Arthur Reginald Smith, RWS (1871-1934)
Arthur Reginald Smith, landscape painter, was born in Skipton, the son of a chemist, but studied art at evening classes at Keighley School of Art, and later worked there as a tutor. In 1901 he became a student at the Royal College of Art, in London, and in 1904 was awarded the full diploma from the painting school.
In 1905 he was awarded a scholarship which allowed him to travel to Italy, where he studied for a year. On his return, Augustus Spencer, the College Principal, found him teaching positions at schools in London, and he supplemented this work by running art classes at Leighton House.
During the First World War he served in the Artists Rifles Regiment. After the war he moved back to Yorkshire, settling at Threshfield, where he lived for the rest of his life.
He showed work at the Royal Academy, Royal Watercolour Society (RWS), Royal Scottish Society of Painters in Watercolours (RSW). He exhibited over 400 works at the Fine Arts Society, and had a solo show at the Society in 1914. He was elected a full member of the RWS in 1925 and RSW in 1926.
Commissions included work for private apartments at Marlborough House and at Buckingham Palace. He also painted a portrait of Lord Lawrence, Viceroy of India. Examples of his work are in the Government Art Collection and 70 of his works were sold at Bonhams in Leeds in 2003, the proceeds going to Giggleswick School. Bradford Museums and Galleries and the Craven Museum at Skipton hold examples of his work.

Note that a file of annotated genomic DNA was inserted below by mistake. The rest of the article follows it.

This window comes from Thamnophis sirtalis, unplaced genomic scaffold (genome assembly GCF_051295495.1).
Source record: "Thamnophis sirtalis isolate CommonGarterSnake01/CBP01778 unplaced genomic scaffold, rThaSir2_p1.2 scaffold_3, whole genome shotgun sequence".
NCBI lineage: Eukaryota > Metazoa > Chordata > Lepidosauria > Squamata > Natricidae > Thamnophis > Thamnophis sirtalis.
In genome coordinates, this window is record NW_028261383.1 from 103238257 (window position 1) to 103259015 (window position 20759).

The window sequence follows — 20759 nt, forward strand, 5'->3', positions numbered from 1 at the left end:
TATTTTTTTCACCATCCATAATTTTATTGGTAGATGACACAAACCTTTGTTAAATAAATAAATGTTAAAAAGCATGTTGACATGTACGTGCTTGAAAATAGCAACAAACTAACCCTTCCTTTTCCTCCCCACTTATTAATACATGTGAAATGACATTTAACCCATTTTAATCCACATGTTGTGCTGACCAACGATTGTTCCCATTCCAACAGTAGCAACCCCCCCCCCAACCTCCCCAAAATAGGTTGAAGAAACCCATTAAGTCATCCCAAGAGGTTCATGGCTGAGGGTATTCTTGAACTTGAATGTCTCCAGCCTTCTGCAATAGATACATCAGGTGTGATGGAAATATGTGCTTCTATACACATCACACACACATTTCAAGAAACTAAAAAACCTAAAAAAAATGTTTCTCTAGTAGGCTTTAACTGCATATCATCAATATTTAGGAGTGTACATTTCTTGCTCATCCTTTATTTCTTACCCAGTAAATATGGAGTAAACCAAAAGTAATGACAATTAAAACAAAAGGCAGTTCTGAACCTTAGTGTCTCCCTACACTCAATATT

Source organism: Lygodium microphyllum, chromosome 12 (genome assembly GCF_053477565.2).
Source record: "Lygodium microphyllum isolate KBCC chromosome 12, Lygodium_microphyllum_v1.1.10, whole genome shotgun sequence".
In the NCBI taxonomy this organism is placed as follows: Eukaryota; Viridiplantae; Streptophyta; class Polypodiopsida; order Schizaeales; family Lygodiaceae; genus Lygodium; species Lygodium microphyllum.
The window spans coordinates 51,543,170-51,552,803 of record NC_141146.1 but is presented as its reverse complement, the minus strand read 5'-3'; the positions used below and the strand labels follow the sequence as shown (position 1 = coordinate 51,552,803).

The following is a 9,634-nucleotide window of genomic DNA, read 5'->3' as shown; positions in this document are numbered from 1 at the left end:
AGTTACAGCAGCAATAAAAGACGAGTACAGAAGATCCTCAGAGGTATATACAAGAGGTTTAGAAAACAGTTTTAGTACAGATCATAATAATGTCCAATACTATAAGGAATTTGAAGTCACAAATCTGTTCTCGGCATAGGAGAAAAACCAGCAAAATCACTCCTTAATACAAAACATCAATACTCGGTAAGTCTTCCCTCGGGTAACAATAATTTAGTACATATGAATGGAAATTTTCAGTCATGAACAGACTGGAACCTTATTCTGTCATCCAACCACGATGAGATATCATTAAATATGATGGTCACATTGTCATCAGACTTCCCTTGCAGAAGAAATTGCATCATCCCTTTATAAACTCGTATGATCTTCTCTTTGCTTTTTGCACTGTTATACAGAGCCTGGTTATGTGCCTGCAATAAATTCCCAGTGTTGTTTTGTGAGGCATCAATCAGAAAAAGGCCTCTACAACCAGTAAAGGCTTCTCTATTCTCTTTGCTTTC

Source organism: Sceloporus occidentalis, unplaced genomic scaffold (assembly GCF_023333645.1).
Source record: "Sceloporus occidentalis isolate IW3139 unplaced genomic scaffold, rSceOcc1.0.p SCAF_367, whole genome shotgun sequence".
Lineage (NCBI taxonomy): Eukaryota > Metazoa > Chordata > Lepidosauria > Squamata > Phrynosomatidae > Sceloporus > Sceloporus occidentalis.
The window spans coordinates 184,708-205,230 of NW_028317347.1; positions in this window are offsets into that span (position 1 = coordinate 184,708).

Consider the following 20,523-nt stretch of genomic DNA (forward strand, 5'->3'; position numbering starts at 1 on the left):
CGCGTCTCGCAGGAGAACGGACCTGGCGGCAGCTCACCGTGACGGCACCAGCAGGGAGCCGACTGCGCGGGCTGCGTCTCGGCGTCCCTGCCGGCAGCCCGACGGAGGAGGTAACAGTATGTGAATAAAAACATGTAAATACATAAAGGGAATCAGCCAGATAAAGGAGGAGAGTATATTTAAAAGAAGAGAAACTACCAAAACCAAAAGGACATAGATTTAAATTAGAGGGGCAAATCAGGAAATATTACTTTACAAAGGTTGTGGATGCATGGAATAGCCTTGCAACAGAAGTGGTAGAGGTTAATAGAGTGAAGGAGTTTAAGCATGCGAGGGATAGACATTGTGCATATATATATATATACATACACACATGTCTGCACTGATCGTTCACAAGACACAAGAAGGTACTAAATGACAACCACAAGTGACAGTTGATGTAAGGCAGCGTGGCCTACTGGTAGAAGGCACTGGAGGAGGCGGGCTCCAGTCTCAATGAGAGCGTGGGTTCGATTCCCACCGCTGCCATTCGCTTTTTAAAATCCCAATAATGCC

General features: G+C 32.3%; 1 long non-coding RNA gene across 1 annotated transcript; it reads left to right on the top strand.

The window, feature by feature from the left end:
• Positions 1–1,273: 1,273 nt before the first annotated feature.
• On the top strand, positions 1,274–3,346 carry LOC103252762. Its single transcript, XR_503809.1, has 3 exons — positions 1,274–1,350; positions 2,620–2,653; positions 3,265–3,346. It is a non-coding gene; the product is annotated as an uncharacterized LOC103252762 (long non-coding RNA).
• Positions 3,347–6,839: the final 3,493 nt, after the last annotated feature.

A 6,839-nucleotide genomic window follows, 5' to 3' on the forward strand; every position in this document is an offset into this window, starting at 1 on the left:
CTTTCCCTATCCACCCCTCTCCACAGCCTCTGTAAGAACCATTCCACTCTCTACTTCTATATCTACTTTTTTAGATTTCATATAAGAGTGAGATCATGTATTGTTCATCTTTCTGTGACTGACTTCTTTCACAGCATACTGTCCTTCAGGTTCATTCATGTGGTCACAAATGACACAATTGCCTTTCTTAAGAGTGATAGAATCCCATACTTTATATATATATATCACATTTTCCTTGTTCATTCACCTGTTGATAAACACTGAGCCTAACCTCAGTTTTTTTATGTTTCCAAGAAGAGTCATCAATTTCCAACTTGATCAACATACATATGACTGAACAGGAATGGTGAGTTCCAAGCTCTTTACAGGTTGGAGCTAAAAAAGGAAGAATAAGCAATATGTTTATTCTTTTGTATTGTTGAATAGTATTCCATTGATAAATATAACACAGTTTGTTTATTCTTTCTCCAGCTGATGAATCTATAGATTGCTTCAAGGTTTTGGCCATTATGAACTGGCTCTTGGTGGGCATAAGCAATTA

Riverside View, Bolton Abbey. Private Collection
River Wharfe, near Bolton Abbey. (In private collection)
He illustrated Halliwell Sutcliffe’s The Striding Dales (1929) and a reprint edition of W G Collingwood’s The Lake Counties (1932).
The artist went missing near the Strid on the River Wharfe, at Bolton Abbey on the 14th September, 1934. His body was found eleven days later by a local water diviner, who pointed to a pool fifty yards downstream from where the artist’s easel and painting bag were found. The police dragged the spot and found the artist’s body. His ashes were later scattered in the river he loved to paint.